SEA Currents: Nov 2017
Less than a week has gone by since we first set foot on the ship, but as we glide (and roll and tumble) through the Caribbean, it sometimes already feels like multiple lifetimes. Time works differently at sea, especially when you’re on the Cramer, where our days are divided into 6-hour watch intervals as we assist with tasks like sail handling and steering or processing oceanographic data in our small but highly functional lab.
Hello from the Pacific!
Today is another beautiful day on the Robert C. Seamans. It’s beginning to feel like summer here in the Southern Hemisphere and shorts and sandals are becoming more common than fleeces and hats. We have now passed the final islands in the Kermadec island chain and will be out of sight of land again for the next week and a half or so until we get to Napier.
Hello dear reader,
I wanted to take a moment as we transit south towards Napier, NZ and all of the fresh fruit, chocolates, and laundry our seagoing heart’s desire to discuss where we’ve been. In short, these are the (much abridged) voyages of the Robert C. Seamans and our encounter with the Raoulian peoples of Raoul Island in the Kermadecs Island chain.
Hello all yee blog readers! We have officially crossed over into the Atlantic and let me tell you, it was quite significant. So far our crew has done amazing work on learning to set sails, plot positions, deploy all the science equipment, practice rescue mission protocols and even learn to cook glorious meals for a ton of hungry hungry sailors.
Dear blog reader,
Today marks the beginning of our first phase change. Prior to today, our watch officers and assistant scientists were responsible for ensuring sailing and science were happening according to plan. In phase 1 we proved ourselves capable of taking on the next big challenge. What will this challenge look like?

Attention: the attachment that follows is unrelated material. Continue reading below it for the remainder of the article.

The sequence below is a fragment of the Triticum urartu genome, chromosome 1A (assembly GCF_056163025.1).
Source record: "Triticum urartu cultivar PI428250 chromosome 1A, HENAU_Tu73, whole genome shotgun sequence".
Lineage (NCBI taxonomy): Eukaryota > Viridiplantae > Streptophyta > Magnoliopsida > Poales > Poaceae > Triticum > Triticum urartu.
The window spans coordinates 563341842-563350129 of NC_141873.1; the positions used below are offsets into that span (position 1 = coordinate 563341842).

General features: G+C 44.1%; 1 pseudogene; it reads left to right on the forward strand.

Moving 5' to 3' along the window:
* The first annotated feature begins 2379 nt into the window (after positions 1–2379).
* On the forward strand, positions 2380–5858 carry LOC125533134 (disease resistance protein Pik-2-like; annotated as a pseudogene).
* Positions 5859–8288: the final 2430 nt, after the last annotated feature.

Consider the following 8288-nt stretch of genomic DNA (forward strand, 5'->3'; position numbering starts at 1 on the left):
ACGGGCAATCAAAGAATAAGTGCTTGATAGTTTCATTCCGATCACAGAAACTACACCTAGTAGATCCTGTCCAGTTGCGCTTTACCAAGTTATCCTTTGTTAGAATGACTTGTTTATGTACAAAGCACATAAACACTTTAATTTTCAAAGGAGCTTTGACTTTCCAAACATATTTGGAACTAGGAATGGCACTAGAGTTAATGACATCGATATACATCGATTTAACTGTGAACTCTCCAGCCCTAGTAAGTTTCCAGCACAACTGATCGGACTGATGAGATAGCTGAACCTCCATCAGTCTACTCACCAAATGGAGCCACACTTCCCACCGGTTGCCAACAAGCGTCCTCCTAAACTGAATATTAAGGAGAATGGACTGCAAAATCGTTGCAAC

Cami Mirow from Mt. Holyoke College describes her week ashore in Grenada before boarding SSV Corwith Cramer.
Well, our first 24 hours has gone quite well since leaving Grenada. So far we have conducted two science stations and sampled with our hydrocast, meter net and neuston nets. Additionally, we have used flow through sensors to get readings on all kinds of water properties as we sail northwest of Grenada.
Sailors for the Sea’s Onboard Reporter Program, a special partnership between Sailors for the Sea and Sea Education Association, continues this fall with a new Onboard Reporter, Keiley James.
Each term, one SEA Semester student is chosen as Sailors for Sea’s “Onboard Reporter,” and receives a $1,500 award from Sailors for the Sea.
Keiley is a student at the University of Georgia, and is currently in Grenada preparing to sail with aboard the SSV Corwith Cramer as a member of C-276, Caribbean Reef Expedition. In addition to her SEA Semester studies and duties, Keiley’s job will be to raise awareness about the health of the ocean through blogging, storytelling, social media posts, and photography .
Please join us in following Keiley’s voyage, and her reports!
Hello, dear reader!
Up until now, daily blog posts have covered life onboard our floating home/lab and the cultural research, science deployments, and sail handling—with the occasional relay race or poetic interlude thrown in to boot—that comprise our day-to-day on the Seamans. Today, however, S-276’s Conservation & Management class have the privilege of sharing some of the research we’ve been conducting in both Woods Hole and here in New Zealand (well, several hundred miles offshore, currently).
SEA Semester in the News
Sewanee students spending semester at sea
Sewanee students Hannah-Marie Garcia (Environment and Sustainability major), Kaylee Pierson (Natural Resources), and Ann Robinson (Environment and Sustainability), all C’19, are part of a select group of undergraduates from diverse U.S. institutions who are spending this semester sailing through the waters of New Zealand. Their goal is to better understand one of the most pressing issues of the 21st century: human impacts on the environment.
Through SEA Semester: The Global Ocean, a study abroad program offered by Sea Education Association (SEA), these students are exploring first-hand the unique environmental and complex cultural influences that have shaped these islands, all from the unique learning platform of a tall ship.
The class arrived in early September for six weeks of preparatory coursework on shore at SEA Semester’s campus in the oceanographic research community of Woods Hole, Massachusetts. On Nov. 12, the students arrived aboard the SSV Robert C. Seamans, SEA’s state-of-the-art 134-foot brigantine, in Auckland, New Zealand, to begin a six-week coastal and blue water voyage.